Mike Jones

In the sixth chapter of Isaiah, God asks a profound compound question: “Who shall I send, who will go for us?”

This compound question has two answers, one obvious and one not so obvious. The obvious answer is God could send anyone He chose. But His other question was: Who wanted to go? This existential question, asked in the time of Isaiah, is the recurring question asked by oppressed people ever since. Who will go for us? And real leadership is about understanding what it means to say, “Send me.”

On August 5, 2014, after two years of baseless character assassination by the St. Louis Post-Dispatch, incumbent Charlie Dooley lost the Democratic nomination for county executive to Stevie Stenger. Dooley was betrayed by most of organized labor and the white county Democratic establishment, though he had always supported both.

The mood that night among African-American county political leaders was not sadness but anger. Two days later, Berkeley Mayor Ted Hoskins hosted a meeting where the question was how to retaliate. A consensus emerged that Stenger should not be supported and his white Democratic allies needed to be actively opposed.

How to do it, and who would do it?

During that discussion, St. Louis County Councilwoman Hazel Erby said this political mistreatment and disrespect had gone on too long and she was sick and tired of it. It was with her phrasing in that moment that the Fannie Lou Hamer Democratic Coalition was born and christened. It’s also when Hazel Erby had her Isaiah moment. She said, “Send me.”

With less than 12 weeks before the November 4 General Election and no financial resources, she stepped forward to lead the effort to take on the Democratic establishment on behalf of the black community. She organized and galvanized black elected officials across six townships. They endorsed the Republican nominee for county executive, and their unified collective effort came within 1,800 votes of defeating Stenger.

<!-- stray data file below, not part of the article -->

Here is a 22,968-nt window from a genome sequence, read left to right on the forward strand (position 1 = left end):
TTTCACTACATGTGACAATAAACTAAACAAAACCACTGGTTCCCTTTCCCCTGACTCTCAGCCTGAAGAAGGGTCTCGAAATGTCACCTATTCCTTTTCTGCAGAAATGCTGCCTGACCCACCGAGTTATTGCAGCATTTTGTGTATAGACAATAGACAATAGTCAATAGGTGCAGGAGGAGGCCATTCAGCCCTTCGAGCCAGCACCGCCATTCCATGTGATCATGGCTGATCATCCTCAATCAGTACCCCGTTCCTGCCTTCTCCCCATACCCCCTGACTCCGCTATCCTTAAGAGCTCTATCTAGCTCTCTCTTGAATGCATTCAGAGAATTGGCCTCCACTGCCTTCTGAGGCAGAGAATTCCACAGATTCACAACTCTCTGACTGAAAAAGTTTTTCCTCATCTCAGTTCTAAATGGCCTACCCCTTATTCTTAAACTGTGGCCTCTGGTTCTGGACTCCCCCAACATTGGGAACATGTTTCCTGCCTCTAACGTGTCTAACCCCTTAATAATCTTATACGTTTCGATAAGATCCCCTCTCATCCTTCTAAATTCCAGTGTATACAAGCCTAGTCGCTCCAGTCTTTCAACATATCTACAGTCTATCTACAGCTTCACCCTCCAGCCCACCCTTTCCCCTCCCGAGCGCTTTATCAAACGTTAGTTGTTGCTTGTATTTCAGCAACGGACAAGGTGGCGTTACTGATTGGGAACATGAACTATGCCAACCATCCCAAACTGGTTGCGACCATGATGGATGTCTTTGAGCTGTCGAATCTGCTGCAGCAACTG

While they didn’t change the outcome of the race, they did change the political calculus of St. Louis County and the political relationship between black politics and the retrograde Democratic Party in the county, whose only real value to the black community is they aren’t Republicans, barely.

On the St. Louis County Council, Hazel Erby has been a ferocious champion of the needs of the African-American community while being an advocate for the interests of all county residents. She has been an honest broker with allies and adversaries, all the while maintaining a humility, graciousness and generosity of spirit that is seldom, if ever, seen in St. Louis politics.

It’s appropriate to note the political role that women of color, particularly black women, are playing in this historic political moment, saving America from its worse self. Black women, who have long pulled the wagon for the Democratic Party, are now taking their well-earned place as the leaders and drivers of the party. And while it doesn’t always feel like it, there are black women in St. Louis helping to make this political history.

Hazel did not see herself playing this role at this point in life. But there is another question that is asked in the Old Testament that Hazel had to answer. By extension it speaks to some in this emerging generation of black women, who have the skills to lead, but for a myriad of reasons may be reluctant to answer the call.

You will find the question in Esther, one of two books in the Bible named after a woman: “And who knows whether you have not come to the kingdom for such a time as this?”

Mike Jones is a former senior staffer in St. Louis city and county government and current member of the Missouri State Board of Education and The St. Louis American editorial board. In 2016 and 2017, he was awarded Best Serious Columnist for all of the state’s large weeklies by the Missouri Press Association, and in 2018 he was awarded Best Serious Columnist in the nation by the National Newspapers Association.

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